Question ARMv8 vs. x86 ISA comparison - is x86 outdated?

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chrisjames61

Senior member
Dec 31, 2013
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That article aside, how much advantage/disadvantage are we talking about here overall, in terms of ISA? Will that even matter that much in the big picture given the bazillion other variables involved?


Off topic, but this is actually the basis of a Stargate episode. Aliens decide to consult humans for help on how to defeat an enemy. The enemy's technology is impervious to the aliens' advanced energy weapons (which are centuries ahead of anything humans have), but can be severely damaged with human projectile weapons.

They are not looking to get human guns. Instead, they consulted the humans because the aliens felt they were so advanced now that they were not stupid enough to come up with such primitive ideas that can actually still work.
I have to check that out. Cool premise.
 
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Hitman928

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Apr 15, 2012
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Any comparisons with PowerPC, SPARC, or MIPS?
One of the papers referenced in the thesis included MIPS. This was the conclusion:

We analyze measurements on seven platforms spanning three ISAs (MIPS, ARM, and x86) over workloads spanning mobile, desktop, and server computing. Our methodical investigation demonstrates the role of ISA in modern microprocessors’ performance and energy efficiency. We find that ARM, MIPS, and x86 processors are simply engineering design points optimized for different levels of performance, and there is nothing fundamentally more energy efficient in one ISA class or the other. The ISA being RISC or CISC seems irrelevant.
Basically they found that when taking into account the different workloads each CPU was designed for, the ISA made no appreciable difference and that the microarchitecural design for the target workloads was what made the difference.

Interesting that other study shows ISAs gets equal when using OoO engine because it this study is exactly opposite way. The thing is that there is only one super wide engine.... that's famous 6xALU APple core and this is based on ARM. So I tend to believe that this physical evidence of such a wide scalar core supports this study.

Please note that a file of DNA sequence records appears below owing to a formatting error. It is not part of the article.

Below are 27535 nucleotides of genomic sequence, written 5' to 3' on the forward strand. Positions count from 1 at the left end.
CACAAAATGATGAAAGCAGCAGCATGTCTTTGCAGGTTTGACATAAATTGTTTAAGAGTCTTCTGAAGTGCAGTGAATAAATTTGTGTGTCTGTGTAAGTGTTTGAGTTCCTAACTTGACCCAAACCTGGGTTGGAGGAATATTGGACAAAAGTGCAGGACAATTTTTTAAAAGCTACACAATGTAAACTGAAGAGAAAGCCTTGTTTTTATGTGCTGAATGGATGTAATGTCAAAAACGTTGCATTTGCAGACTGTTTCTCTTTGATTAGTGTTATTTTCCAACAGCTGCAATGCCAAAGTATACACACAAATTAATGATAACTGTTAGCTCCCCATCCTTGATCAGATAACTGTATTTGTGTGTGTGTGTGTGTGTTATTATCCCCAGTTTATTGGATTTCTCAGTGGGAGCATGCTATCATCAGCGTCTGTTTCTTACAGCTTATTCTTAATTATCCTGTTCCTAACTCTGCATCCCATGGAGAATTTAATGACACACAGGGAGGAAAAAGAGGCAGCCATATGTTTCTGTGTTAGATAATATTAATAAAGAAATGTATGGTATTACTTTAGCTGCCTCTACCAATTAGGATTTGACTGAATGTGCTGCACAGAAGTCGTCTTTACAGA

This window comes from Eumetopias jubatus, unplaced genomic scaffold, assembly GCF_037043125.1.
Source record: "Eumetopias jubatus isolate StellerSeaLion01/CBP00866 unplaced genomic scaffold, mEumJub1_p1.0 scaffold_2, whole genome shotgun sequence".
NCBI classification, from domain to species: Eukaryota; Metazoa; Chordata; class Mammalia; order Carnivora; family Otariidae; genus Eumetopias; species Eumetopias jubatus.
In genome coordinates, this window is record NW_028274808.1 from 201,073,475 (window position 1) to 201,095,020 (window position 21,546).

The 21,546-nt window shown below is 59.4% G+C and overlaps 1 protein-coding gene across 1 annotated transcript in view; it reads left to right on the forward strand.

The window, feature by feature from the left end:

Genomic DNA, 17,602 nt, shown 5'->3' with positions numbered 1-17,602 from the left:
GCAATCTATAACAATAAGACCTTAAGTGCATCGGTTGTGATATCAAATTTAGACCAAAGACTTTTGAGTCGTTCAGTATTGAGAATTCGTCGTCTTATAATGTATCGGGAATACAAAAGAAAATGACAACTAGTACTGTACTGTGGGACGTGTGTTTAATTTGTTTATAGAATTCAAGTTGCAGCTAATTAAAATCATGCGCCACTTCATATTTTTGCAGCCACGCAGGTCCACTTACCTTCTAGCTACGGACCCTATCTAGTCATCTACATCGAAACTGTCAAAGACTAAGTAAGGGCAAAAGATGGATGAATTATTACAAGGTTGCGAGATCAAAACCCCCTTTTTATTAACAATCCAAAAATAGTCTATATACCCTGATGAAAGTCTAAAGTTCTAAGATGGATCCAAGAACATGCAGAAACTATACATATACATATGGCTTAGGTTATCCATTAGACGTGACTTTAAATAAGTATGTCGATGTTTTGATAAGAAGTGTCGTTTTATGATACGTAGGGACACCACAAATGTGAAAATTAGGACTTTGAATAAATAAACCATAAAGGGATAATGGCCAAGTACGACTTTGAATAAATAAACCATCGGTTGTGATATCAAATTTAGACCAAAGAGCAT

Apple's ALU count is a microarchitecture design decision, not an ISA comparison.

I don't want to create thread about x86 vs. ARM war and who is gonna win because that's about economy. I'd like to keep it technical here. Later we can discuss ARMv9 pros and cons.
If you want to keep economics out of it, that's fine, but then it'll be a very short discussion. You still have to face the fact that the best hardware design in the world doesn't mean anything if there isn't software to run it. I don't think anyone disagrees that ARM is a more modern and efficient ISA, the question is by how much (not that significant by those who have done studies on it) and does it actually matter for markets where x86 is dominant because of the software component. This obviously leads to the economic side of things but we can just stop there.

IMHO there are no huge restrictions under the hood of x86 CPU. x86 use CISC/RISC abstraction layer so the difference in registry size for example is overcome (ARM has 31x 64-bit registry while x86-64 has only 16) because internally is using bigger resources. But here comes the problem: this abstraction layer dealing with old bottlenecks cost transistors, power and also produce inefficient code (compiler doesn't see the bigger resource of modern CPU and must produce code that fits resource poor i386 or x86-64 Atom core). However the most important question is how big the penalty is. Because if it small then who cares and you have all that great compatibility. But this penalty increases in time so while K8&C2D was doing great, Ice Lake might start to struggle.
Modern compilers are really, really good at extracting performance from x86. It's not like the compilers aren't aware of how modern x86 CPUs function. Compilers also allow you to target optimizations for different architectures (Zen, Haswell+, Atom, etc.) so I don't see having to support old/small x86 cores being a big deal from a compiler perspective.

This leads me to reason why we don't see some super wide 6xALU design at x86 similar to Apple (and if Matterhorn is suggested to have IPC of A12 then it will have probably 6xALUs too). x86 core with 6xALU is possible but it would struggle much more than Ice Lake so it would need more time to develop.